I went to the greenhouse early in the season to buy herbs. I saw 4 “cute little spaghetti squash” plants, and decided to bring them home too. I would plant them in my 3 Sisters area. https://sarasinart.net/2016/06/13/three-sisters-2/ They sat there for a couple weeks, making roots and getting adjusted, and then they took off.
I’m learning about squash this year and had never grown any before. The other types of squash that I’m growing are all bush types, big bushes to be sure, but not the kinds of plants that go roaming around. Spaghetti squash, on the other hand, roam, and roam, and climb the fence, and now there are spaghetti squash all over the 3 Sisters area plus in the paths I intended to be able to walk in. I keep putting them back into the area where they’re supposed to be; long vines, 20′ long, with more flowers and more squash.
I’ll eat some and so will my daughter in law, tho Dylan won’t eat squash. And since these are winter squash and will have a hard skin when they’re ripe, we can store some for months in the house. And, I’m pretty sure we’ll have some to share!
The whole garden is just amazing after a rough spring to get started in. In 3 Sisters, the blue Hopi corn plants are in tassel and the bean plants are ready to bloom.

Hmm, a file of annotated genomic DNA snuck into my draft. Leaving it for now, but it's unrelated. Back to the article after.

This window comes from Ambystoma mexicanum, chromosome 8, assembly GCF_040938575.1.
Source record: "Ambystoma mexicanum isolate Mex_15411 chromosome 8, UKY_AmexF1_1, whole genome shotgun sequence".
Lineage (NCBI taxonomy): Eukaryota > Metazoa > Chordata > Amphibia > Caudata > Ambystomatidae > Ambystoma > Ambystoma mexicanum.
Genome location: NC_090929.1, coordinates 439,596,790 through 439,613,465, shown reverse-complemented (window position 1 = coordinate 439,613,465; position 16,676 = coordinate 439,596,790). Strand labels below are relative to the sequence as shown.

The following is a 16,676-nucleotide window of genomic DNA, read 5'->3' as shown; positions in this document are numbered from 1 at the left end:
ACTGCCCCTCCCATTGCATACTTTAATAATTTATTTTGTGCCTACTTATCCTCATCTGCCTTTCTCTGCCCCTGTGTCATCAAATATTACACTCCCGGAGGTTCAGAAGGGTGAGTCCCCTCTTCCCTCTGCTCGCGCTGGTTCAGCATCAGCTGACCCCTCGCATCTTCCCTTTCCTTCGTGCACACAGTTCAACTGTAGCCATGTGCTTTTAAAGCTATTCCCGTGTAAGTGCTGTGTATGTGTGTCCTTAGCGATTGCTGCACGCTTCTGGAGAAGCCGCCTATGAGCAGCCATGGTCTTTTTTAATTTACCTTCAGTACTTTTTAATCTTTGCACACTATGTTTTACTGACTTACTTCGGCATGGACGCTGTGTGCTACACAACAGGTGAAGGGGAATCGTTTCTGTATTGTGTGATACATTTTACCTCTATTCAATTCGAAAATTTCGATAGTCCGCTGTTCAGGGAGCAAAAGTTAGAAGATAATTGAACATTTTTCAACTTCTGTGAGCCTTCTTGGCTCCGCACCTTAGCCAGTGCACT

There are lots of tomatoes coming along to eat and put away for winter, like these Romas. And there will be some of them to share too.
Beans are starting to make their way across the pergola in all directions: green beans, King of the Garden Limas and purple Thai yard longs.
Other beans don’t go climbing like that but are producing well: a few kidney plants and some black turtle beans. All those will be picked dry and saved for winter soups.
There’s a new thing growing this year I had never heard of before, and learned about on a FB gardener’s page. These are Mexican gherkins called cucamelons, but they should be called cute-amelons, cos they are so cute. Each one is only less than 1″ long when ripe, taste sort of like a cucumber with a small taste of lime, and you eat the skin, which is not thick and adds to the taste.
Here are the vines growing. The vines are thin and delicate, and will get about 3′ tall.
And from the back of their fence, you can see the little melons. Good in salads, or cut in half and pickled in a refrigerator pickle recipe. But a guy on the FB page says they don’t hold up well to being canned.
So, the fenced in area of the garden and the 3 Sisters area was a flat piece of land, with nothing growing on it, and now…………